Prey Review

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Some decent innovations makes up slightly for the intractability of the single-player quest format.


While it only took a little over 12 months to build the Empire State Building – and Peter Jackson knocked out the entire Lord Of The Rings trilogy in five years – it took the developers of Prey a full decade to get the game on the shelves. Ten years, for Chrissakes! And even though it brings some interesting ideas to the blasting genre, it’s a shame the protracted development time wasn’t used to smooth the rough edges of an otherwise excellent shooter.

Playing as a Native American kidnapped by aliens and trapped in a biomechanical ship known as The Sphere, Prey offers many unique thrills as the gravity can be switched off and on at designated points to solve puzzles and reach new areas, while rips in the fabric of space also allow you to pop between locations and even have shootouts through these magical portals.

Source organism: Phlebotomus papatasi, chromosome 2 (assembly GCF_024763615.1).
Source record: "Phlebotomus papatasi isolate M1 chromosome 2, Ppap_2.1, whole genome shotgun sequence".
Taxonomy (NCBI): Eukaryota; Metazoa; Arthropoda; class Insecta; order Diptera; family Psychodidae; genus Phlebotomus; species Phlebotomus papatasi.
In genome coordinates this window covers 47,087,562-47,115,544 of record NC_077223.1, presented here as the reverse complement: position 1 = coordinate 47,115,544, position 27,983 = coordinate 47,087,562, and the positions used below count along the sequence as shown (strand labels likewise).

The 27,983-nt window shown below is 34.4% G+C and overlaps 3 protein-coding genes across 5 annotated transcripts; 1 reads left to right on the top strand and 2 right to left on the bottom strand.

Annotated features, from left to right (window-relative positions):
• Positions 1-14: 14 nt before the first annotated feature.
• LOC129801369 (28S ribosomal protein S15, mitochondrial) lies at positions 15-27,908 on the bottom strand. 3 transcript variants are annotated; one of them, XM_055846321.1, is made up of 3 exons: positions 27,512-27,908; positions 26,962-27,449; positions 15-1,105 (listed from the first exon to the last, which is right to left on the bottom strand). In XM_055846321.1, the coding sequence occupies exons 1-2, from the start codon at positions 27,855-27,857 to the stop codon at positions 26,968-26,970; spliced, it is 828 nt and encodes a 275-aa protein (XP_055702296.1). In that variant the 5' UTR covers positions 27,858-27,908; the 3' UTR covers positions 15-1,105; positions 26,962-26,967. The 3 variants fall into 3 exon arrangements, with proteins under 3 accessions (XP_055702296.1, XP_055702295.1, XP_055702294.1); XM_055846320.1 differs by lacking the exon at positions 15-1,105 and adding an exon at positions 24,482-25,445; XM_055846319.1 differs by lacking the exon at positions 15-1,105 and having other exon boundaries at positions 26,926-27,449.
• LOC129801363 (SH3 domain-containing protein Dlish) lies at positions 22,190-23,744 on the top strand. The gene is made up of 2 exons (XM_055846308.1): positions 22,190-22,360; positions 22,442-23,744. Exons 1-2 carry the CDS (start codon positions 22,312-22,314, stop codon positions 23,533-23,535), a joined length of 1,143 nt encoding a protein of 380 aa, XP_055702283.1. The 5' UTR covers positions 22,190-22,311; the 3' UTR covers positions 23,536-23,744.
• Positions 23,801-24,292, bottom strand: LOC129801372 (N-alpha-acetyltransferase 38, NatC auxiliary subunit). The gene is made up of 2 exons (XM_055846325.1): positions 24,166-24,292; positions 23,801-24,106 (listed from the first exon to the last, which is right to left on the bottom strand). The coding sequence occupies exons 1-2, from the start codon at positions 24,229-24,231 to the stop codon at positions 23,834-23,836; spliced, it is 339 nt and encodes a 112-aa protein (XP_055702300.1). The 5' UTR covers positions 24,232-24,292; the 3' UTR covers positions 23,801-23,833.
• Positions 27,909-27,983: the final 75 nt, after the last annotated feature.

The sticky environments that blend living tissue with high-tech gadgetry also help make Prey feel different to other contemporary blasters – and ditching flashy cinematics in favour of a first-person perspective on the plot, Half-Life-style, makes for a more immersive experience – but after 10 years you’d have expected Human Head to offer smarter enemies and a greater selection of multiplayer modes to extend the game’s lifespan beyond the single-player quest.